A velvet orange skinned, 1" round fruit that looks like a miniature apricot. The flesh is very juicy, acidic, and somewhat like the apricot in flavor. This species has hybridized with the ketembilla (Dovyalis hebecarpa) and hybrid fruits are often labeled as the Tropical Apricot as well.
Seeds are not available for the Dovyalis abyssinica. Please visit our seed store to view current selections.
A medium sized, shrubby tree to 15-30 feet. Branches contain small thorns. Male and female flowers occur on separate plants. Some varieties of the hybrid are reported to have perfect flowers, containing both male and female parts.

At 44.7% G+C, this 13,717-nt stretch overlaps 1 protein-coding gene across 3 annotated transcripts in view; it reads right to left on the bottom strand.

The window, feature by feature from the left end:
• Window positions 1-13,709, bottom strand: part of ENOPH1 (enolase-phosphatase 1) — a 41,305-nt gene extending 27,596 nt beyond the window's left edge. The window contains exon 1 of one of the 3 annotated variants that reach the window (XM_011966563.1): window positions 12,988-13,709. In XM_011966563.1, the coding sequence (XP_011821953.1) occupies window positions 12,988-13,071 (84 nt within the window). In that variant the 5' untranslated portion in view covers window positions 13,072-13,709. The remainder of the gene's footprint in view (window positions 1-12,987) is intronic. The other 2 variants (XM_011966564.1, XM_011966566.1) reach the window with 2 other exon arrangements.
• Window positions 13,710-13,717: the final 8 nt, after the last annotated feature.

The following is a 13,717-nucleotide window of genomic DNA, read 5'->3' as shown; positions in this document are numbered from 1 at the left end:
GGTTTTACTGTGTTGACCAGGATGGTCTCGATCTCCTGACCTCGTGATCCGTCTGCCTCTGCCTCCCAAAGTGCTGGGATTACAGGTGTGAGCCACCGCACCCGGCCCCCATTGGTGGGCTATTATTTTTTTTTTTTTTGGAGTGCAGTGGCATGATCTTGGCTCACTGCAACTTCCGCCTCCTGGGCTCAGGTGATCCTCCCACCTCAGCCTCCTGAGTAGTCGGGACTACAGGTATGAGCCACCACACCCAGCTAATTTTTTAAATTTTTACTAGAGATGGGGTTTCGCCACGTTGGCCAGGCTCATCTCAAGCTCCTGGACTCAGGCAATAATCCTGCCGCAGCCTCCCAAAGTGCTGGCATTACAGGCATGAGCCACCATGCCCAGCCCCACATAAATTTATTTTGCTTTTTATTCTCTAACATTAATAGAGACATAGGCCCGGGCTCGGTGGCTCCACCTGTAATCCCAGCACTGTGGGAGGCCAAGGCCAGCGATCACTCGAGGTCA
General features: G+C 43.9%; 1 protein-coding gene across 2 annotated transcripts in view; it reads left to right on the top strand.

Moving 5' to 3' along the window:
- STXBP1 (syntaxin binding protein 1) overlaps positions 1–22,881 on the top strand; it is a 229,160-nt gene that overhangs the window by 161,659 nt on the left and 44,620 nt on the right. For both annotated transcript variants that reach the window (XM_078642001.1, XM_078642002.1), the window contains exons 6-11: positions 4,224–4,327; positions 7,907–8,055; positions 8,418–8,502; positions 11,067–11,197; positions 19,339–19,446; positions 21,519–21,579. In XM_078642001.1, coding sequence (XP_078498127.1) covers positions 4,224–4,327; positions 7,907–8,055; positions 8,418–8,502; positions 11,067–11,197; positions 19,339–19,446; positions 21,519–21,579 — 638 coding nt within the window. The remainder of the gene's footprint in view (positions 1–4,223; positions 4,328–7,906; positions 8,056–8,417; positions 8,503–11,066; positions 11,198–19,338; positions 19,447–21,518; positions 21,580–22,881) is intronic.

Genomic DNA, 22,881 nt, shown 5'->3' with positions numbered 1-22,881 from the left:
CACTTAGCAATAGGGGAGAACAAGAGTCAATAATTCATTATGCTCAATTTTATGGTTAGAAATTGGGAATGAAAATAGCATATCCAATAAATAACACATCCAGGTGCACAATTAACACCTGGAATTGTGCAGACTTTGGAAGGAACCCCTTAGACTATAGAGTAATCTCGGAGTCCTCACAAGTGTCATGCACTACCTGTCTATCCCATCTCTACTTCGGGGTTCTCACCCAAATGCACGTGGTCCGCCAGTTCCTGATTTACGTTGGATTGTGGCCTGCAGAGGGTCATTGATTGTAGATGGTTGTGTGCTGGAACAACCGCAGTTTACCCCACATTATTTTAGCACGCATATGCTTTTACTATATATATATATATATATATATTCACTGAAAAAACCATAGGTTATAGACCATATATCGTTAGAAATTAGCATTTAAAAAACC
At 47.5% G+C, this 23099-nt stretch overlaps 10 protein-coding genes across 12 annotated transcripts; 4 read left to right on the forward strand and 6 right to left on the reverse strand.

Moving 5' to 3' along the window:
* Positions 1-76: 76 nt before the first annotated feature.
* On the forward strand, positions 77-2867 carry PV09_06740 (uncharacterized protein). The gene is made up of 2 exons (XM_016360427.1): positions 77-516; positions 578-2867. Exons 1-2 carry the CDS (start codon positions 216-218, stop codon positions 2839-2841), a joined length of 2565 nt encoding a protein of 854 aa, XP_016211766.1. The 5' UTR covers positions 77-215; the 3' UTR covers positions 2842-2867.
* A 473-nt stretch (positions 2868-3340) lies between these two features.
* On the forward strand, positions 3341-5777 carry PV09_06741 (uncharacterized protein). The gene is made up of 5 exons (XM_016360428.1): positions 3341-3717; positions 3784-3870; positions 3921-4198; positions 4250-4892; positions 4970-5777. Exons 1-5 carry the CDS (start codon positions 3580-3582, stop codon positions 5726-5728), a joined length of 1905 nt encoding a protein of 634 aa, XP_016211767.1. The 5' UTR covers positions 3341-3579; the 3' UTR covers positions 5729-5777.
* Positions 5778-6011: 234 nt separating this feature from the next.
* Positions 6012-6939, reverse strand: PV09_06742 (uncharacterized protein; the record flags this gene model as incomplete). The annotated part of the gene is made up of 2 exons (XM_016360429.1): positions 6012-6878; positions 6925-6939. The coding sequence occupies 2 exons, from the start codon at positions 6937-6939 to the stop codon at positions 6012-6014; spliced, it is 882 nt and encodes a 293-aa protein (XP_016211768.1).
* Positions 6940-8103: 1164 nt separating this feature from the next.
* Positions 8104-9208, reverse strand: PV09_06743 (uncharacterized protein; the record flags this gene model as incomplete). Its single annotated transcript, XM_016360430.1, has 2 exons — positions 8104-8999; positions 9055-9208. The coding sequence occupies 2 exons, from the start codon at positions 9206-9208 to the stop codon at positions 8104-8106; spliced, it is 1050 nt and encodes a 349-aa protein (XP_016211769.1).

Hardy to some frost, for brief periods of time. The hybrid is reportedly slightly more frost hardy and could perhaps stand temperatures to the mid 20's (F).
Grow in full or filtered sun. Water regularly during growing season. The species is quite resilient once established.
Named varieties are reproduced by cuttings and grafts. Propagation by seeds can be done, but male or female plants will be obtained.
The fruits can be eaten fresh and along with the hybrid D. abyssinica x hebecarpa are considered some of the best of the genus.
Native to forests of East Africa, particularly in Kenya and Uganda.